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Tuesday, Jan 14, 2014
Telltale Games has very much set themselves up as a television network as much as a developer. So, why not take a few additional hints from TV?

Often after recording the Moving Pixels podcast, we stick around to chat about whatever crosses our minds until we realize we have somewhere else to be. After recording a recent podcast episode, I mentioned to fellow contributor Nick Dinicola that I bought the first season of Telltale’s The Walking Dead for a friend and that we were playing it though together. He makes all of the decisions, and I hold the controller inputting everything. Seeing it all play out again and knowing how the plot is going to play out made me realize that it is a more tightly constructed and thematically rich work than I previously thought.


Somewhere online is this great semi-tongue-in-cheek infographic of the life cycle of a television series. It shows each season in terms of its general vibe and its number of quality episodes. Basically, the show starts off weak as it finds its footing, peaks around season three or four, and then begins a slow decline as the show runs out of ideas and descends into navel-gazing and self-parody. Telltale has very much set themselves up as a television network as much as a developer. Their episodic adventure series are marketed as seasons and now they are gearing up to release multiple properties alongside the American broadcast schedule: spring and fall.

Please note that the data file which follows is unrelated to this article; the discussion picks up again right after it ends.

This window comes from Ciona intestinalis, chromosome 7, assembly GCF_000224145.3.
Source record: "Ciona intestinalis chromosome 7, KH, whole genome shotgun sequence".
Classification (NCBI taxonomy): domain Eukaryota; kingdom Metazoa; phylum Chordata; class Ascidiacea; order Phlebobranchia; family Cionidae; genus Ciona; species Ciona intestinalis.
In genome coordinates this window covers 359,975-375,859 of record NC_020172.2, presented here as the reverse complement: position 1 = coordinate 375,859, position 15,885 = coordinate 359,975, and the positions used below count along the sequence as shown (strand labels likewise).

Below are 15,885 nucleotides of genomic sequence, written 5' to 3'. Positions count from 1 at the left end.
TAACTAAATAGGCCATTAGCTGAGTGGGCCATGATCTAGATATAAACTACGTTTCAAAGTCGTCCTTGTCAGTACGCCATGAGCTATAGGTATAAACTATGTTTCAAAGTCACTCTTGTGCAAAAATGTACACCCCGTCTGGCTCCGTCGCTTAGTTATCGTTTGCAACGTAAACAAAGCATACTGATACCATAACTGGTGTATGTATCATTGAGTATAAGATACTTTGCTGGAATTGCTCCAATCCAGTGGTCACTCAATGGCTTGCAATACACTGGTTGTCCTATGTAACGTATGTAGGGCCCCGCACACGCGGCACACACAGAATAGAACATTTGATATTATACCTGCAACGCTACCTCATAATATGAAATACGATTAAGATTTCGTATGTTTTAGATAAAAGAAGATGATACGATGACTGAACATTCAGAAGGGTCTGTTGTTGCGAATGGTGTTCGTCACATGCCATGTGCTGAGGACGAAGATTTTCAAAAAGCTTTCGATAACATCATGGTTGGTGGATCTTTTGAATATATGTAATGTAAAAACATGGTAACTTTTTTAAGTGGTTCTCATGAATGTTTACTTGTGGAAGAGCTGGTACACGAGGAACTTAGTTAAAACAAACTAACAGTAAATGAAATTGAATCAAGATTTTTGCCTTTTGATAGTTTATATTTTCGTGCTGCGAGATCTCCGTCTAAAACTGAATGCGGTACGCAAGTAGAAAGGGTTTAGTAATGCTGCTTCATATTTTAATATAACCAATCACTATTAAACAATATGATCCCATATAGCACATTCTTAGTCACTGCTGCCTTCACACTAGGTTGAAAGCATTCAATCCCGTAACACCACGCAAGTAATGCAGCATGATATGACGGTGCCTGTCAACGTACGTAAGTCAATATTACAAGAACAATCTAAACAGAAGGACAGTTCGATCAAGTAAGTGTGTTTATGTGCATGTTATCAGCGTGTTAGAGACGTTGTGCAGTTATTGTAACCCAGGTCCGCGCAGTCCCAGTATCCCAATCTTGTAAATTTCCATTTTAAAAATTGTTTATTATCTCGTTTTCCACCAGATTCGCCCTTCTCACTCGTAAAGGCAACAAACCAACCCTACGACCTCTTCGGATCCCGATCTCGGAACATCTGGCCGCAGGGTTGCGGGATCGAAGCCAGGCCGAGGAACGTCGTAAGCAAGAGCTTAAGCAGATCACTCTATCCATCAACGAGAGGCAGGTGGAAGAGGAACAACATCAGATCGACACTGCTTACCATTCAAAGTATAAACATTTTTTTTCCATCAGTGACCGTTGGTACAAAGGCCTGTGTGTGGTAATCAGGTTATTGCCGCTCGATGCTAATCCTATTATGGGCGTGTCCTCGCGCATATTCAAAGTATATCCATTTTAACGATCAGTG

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Tuesday, Jan 7, 2014
Shadowrun Returns makes allowances for the video game medium, but it knows that it is a tabletop game at heart.

Over the holiday break, after getting a number of year end obligation out of the way and spending way too much money on Steam sale gifts, I started to get into my gaming backlog. One of the games that I finally got around to playing was Shadowrun Returns. I didn’t know much about the Shadowrun universe or the game itself. Last year when it was originally Kickstarted, I thought about donating but eventually decided to keep my investment to—at the time—two games. Ironic that it came out long before either of the others have seen the light of day.


I knew the basic set up and lore of the universe. In the cyberpunk future, some sort of magical calamity intrudes on the real world and mutates humans into elves, orcs, dwarfs etc. and introduces magic into the world alongside cybertech. That’s pretty much it. I knew nothing about the actual system of the tabletop role-playing system and only briefly tried out the Super Nintendo game on an emulator. All I knew about the game itself was its lukewarm reception at launch. And since I was mining for Steam Trading Cards for the Steam Sale, why not play it a little? Several hours later, I realized I should probably go to bed.


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Tuesday, Dec 17, 2013
Kentucky Route Zero creates non-Euclidean spaces that cannot exist, not as an expression of the possibilities of video game space when unshackled by the constraints of the real world, but as an outright rejection of the common standard of video game spaces.